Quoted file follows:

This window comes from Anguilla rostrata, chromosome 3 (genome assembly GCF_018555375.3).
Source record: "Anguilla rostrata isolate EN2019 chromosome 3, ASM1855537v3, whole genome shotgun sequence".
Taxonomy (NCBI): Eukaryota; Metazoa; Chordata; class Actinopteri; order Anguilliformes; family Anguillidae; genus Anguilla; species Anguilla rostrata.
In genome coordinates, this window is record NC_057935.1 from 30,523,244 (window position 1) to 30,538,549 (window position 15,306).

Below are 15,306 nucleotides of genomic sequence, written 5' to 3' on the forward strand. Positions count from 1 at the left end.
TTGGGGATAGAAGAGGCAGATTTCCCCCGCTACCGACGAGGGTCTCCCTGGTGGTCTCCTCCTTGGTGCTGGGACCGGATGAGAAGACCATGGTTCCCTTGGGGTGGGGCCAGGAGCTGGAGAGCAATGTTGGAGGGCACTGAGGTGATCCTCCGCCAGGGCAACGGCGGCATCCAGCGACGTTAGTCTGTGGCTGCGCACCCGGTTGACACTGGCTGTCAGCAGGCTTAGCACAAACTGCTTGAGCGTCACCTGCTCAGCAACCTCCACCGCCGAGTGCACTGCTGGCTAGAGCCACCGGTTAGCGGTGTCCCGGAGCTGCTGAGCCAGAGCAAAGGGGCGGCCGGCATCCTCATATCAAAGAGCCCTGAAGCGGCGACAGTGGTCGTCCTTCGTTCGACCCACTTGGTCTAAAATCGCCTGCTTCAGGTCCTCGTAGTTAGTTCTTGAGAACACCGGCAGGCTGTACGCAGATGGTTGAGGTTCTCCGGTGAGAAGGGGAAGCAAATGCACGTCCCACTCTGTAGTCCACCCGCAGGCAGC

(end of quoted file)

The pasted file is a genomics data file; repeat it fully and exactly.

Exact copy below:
This window comes from Anguilla rostrata, chromosome 3 (genome assembly GCF_018555375.3).
Source record: "Anguilla rostrata isolate EN2019 chromosome 3, ASM1855537v3, whole genome shotgun sequence".
Taxonomy (NCBI): Eukaryota; Metazoa; Chordata; class Actinopteri; order Anguilliformes; family Anguillidae; genus Anguilla; species Anguilla rostrata.
In genome coordinates, this window is record NC_057935.1 from 30,523,244 (window position 1) to 30,538,549 (window position 15,306).

Below are 15,306 nucleotides of genomic sequence, written 5' to 3' on the forward strand. Positions count from 1 at the left end.
TTGGGGATAGAAGAGGCAGATTTCCCCCGCTACCGACGAGGGTCTCCCTGGTGGTCTCCTCCTTGGTGCTGGGACCGGATGAGAAGACCATGGTTCCCTTGGGGTGGGGCCAGGAGCTGGAGAGCAATGTTGGAGGGCACTGAGGTGATCCTCCGCCAGGGCAACGGCGGCATCCAGCGACGTTAGTCTGTGGCTGCGCACCCGGTTGACACTGGCTGTCAGCAGGCTTAGCACAAACTGCTTGAGCGTCACCTGCTCAGCAACCTCCACCGCCGAGTGCACTGCTGGCTAGAGCCACCGGTTAGCGGTGTCCCGGAGCTGCTGAGCCAGAGCAAAGGGGCGGCCGGCATCCTCATATCAAAGAGCCCTGAAGCGGCGACAGTGGTCGTCCTTCGTTCGACCCACTTGGTCTAAAATCGCCTGCTTCAGGTCCTCGTAGTTAGTTCTTGAGAACACCGGCAGGCTGTACGCAGATGGTTGAGGTTCTCCGGTGAGAAGGGGAAGCAAATGCACGTCCCACTCTGTAGTCCACCCGCAGGCAGC